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The case created the de Havilland rule, which limited the length of a contract to a maximum of seven calendar years. During her years away from the silver screen, de Havilland found work in radio and toured military hospitals to show her support to soldiers fighting in World War II.
After her hiatus, de Havilland quickly returned to top form with To Each His Own. Her turn as an unwed mother brought her the Academy Award for Best Actress. Delivering another impressive performance, de Havilland starred in 1948's The Snake Pit. This film was one of the first to explore mental health issues, and de Havilland played a troubled woman who is sent to an insane asylum.
In The Heiress (1949), de Havilland lit up the screen as a wealthy young woman torn between her love (Montgomery Clift) and her father (Ralph Richardson). This adaptation of a Henry James story led to de Havilland's second Best Actress Academy Award win. By the 1950s, de Havilland's film career had slowed down.
Hush ... Hush, Sweet Charlotte (1965) proved to be one of de Havilland's more notable later roles. She shared the screen with fellow film legend Bette Davis in this acclaimed psychological thriller. In the 1970s, de Havilland appeared in the popular disaster film Airport '77 and the killer bee horror movie The Swarm (1978) among other roles.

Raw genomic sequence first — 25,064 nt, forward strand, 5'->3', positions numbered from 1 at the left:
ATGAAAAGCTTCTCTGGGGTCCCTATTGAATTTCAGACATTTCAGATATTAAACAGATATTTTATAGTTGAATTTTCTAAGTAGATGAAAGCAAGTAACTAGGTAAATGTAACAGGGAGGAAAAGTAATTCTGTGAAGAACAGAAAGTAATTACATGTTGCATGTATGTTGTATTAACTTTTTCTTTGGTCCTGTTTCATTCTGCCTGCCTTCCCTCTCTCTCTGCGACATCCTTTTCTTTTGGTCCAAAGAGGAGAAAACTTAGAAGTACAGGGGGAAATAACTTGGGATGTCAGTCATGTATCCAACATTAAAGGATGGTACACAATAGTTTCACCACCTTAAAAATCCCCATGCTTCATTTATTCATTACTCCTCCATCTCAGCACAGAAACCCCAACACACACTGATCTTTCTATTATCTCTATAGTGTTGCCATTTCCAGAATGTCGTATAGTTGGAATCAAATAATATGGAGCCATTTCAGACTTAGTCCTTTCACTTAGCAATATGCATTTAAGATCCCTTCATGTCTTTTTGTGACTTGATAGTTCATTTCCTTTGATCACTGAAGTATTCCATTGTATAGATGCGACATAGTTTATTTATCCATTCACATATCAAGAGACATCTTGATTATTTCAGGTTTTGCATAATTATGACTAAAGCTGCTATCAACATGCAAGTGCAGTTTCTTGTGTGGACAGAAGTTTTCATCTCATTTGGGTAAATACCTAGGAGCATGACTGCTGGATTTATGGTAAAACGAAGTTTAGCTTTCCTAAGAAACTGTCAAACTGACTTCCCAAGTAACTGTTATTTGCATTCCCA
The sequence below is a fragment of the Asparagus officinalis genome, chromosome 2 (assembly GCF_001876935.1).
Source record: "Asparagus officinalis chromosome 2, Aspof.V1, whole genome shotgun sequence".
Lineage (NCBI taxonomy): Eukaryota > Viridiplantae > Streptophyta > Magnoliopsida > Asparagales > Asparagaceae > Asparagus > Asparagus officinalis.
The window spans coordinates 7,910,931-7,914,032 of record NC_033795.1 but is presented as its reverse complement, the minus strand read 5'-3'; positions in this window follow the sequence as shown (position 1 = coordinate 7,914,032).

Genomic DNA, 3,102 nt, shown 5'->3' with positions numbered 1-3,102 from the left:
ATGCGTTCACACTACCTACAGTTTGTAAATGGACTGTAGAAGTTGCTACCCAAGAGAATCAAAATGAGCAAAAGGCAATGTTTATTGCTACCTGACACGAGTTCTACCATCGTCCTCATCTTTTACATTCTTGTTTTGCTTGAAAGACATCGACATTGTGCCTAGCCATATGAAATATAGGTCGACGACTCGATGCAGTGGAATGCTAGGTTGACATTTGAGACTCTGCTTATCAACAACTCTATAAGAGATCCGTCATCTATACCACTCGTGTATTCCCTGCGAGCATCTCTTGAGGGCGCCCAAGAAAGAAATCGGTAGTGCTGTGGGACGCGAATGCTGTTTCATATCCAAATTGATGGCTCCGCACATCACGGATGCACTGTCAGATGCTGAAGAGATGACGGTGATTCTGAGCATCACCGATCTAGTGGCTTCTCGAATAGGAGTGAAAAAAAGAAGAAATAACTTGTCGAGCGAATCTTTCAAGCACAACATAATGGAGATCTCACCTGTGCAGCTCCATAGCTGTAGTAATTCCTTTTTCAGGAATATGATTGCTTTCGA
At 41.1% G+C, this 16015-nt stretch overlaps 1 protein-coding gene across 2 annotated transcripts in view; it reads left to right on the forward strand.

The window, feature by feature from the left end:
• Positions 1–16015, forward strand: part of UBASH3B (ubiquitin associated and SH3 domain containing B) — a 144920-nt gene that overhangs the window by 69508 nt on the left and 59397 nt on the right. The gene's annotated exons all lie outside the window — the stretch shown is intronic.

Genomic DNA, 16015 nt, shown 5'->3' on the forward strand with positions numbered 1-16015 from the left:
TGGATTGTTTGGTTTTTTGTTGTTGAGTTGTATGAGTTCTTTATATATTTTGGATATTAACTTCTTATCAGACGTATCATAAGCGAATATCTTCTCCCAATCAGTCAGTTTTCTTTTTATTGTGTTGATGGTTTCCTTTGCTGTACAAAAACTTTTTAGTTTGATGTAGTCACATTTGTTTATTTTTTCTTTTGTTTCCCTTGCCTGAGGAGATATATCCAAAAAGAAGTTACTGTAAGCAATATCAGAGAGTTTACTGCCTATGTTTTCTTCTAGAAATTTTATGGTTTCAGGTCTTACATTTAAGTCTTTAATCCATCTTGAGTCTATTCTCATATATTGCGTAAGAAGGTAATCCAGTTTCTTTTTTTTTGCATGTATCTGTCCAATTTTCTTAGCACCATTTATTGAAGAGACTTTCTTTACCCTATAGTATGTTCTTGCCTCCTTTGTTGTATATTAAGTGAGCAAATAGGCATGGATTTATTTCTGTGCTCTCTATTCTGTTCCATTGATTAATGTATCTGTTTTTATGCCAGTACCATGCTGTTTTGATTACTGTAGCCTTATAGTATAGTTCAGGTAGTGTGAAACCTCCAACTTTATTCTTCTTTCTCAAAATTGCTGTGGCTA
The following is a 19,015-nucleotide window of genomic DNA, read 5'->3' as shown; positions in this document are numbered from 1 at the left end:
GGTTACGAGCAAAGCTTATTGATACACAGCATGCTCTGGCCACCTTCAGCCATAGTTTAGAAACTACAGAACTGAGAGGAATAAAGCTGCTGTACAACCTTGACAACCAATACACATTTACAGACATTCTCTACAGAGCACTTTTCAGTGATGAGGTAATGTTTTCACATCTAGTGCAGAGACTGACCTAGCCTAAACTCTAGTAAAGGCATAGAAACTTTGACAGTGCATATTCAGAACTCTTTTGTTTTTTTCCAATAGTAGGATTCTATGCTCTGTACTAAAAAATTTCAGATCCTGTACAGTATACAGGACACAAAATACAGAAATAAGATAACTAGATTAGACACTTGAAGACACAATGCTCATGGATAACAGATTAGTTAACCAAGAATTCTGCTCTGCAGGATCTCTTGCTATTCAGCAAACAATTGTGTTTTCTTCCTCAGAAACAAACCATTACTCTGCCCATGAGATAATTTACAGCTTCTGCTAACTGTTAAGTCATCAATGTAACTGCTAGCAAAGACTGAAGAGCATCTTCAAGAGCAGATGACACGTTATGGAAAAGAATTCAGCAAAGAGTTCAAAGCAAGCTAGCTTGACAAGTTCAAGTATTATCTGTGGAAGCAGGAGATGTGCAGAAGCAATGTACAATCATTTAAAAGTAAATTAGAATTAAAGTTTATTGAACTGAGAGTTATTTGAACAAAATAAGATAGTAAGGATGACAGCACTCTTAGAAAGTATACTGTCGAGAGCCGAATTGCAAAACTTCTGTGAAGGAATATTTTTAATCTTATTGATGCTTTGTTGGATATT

On the small screen, Olivia de Havilland made guest appearances on such programs as The Danny Thomas Hour and The Love Boat. She landed roles in such popular miniseries as Roots: The Next Generations (1979) and North and South, Book II (1986). Also in 1986, de Havilland had a supporting role in the television movie Anastasia: the Mystery of Anna, which earned her a Golden Globe Award.
With the dawning of the new century, de Havilland received another wave of accolades for her work. The Academy of Motion Picture Arts & Sciences held a special tribute for her in 2006. Two years later, President George W. Bush gave de Havilland the National Medal of Arts. She earned the Legion of Honor award from French President Nicolas Sarkozy in 2010.
Olivia de Havilland lives in Paris, France, where she has resided since the mid-1950s. She has been married twice—first to writer Marcus Goodrich and later to Paris Match editor and journalist Pierre Galante. Both unions ended in divorce. With Goodrich, de Havilland had a son named Benjamin. Benjamin died in 1991. Her daughter, Gisele, from her marriage to Galante, works as a journalist in France.
Over the years, Havilland has been involved in one of Hollywood's most longstanding feuds. She and her sister, Joan Fontaine, have reportedly not spoken to each other in decades.
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